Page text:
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Flawless Series? (Posted on 2003-11-29) Difficulty: 3 of 5
What are the next three numbers in this sequence? 6, 28, 496, 8128, ... ? Please explain how you determined these three numbers.

See The Solution Submitted by SilverKnight    
Rating: 2.8889 (9 votes)

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Patterns in the Periodic Table of Elements | Comment 39 of 67 |
The periodic table is an layout of all identified elements in order of growing atomic number. The rationale of why the elements are positioned as they are in the periodic table is firstly to show them all, with their widely diverse physical and chemical properties, into a logical pattern. If sodium is placed beneath lithium and not next door to fluorine, and potassium is placed beneath sodium to begin another row - and so on - it is found that the vertical lines of elements are chemically similar. These vertical lines are called GROUPS. Horizontal lines of elements on the table are called periods. The set of D-BLOCK ELEMENTS, sometimes called "transition metals", occur between Groups 2 and 13; these are chemically similar to each other. Some Groups exhibit striking similarity between their elements, such as Group 1, and in other Groups the elements are less similar to each other, such as Group 4, but each Group does has a common set of characteristics. The periodic table is also divided into blocks. The s-block elements have valence configuration s1 or s2. The p-block elements have valence configuration s2p1 to s2p6. The d-block elements have valence configurations in which d-subshells are being filled. Hydrogen occupies a unique position at the top of the periodic table. Unfortunately it does not fit naturally into any Group. All the members of a Group have the same valence configuration but different principal quantum numbers. The number of valence electrons equals the Group number. The period number equals the principal quantum number of the valence shell. Chemically, elements in the same block exhibit the same general characteristics. This is most apparent for the s-block elements which are all metals with low electronegativity. The p-block elements are more varied with some metals such as aluminium on the left and non-metals on the right. Between them, indicating the gradual change in character going across the periodic table, are the metalloids (or semi-metals), which lie roughly in a diagonal line from silicon to tellurium. The d-block elements are often called the transition metals, but some of them, such as zinc, do not fit this description well. They are usually considered together as differences between Groups are much less apparent in this block. Periodicity is the name given to regularly-occurring similarities in physical and chemical properties of the elements. Periodicity reflects the periodic repetition of similar electron configurations. Very many properties of the elements show periodicity. The most obvious of these is the continuing change from metal on the left to non-metal on the right. This is reflected in the graph of melting points for the first 20 elements. For each period the melting point rises from Group 1 to Group 14, then falls to the lowest value at Group 18. If the d-block elements are also included periodicity can be seen between rows of these elements, but as periodicity becomes less apparent with increasing atomic number this is less obvious than for the s- and p-block elements. Variation of first ionisation energy with atomic number also shows striking periodicity. The relative position of each Group in relation to the others follows the same pattern in each period. Periodicity is also seen for atomic radius and can be summarised by indicating the main trends. Some chemical properties of the elements also follow trends and can be summarised in the same way. These include bonding, oxidising properties, acid-base properties of the oxides and electronegativity.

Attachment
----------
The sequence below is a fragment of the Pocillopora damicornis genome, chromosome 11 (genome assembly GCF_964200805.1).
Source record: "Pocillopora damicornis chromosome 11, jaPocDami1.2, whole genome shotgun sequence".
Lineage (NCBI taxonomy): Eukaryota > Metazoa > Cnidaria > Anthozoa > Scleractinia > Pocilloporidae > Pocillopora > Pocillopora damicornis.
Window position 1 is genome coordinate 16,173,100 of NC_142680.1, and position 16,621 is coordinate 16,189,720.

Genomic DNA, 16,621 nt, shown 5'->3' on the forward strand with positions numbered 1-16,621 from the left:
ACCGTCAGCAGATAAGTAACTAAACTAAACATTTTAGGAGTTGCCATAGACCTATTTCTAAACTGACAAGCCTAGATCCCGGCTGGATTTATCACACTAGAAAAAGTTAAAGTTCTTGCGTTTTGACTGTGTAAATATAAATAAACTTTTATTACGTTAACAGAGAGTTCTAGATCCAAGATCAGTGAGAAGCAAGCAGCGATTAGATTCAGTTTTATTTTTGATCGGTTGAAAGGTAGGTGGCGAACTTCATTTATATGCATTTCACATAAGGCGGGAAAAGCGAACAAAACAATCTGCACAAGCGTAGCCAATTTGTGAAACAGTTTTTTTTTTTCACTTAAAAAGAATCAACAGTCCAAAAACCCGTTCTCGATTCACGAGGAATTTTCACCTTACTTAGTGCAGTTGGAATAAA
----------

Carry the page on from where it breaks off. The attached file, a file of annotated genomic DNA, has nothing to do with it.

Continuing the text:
Posted by Hal9000 on 2003-11-30 18:29:30
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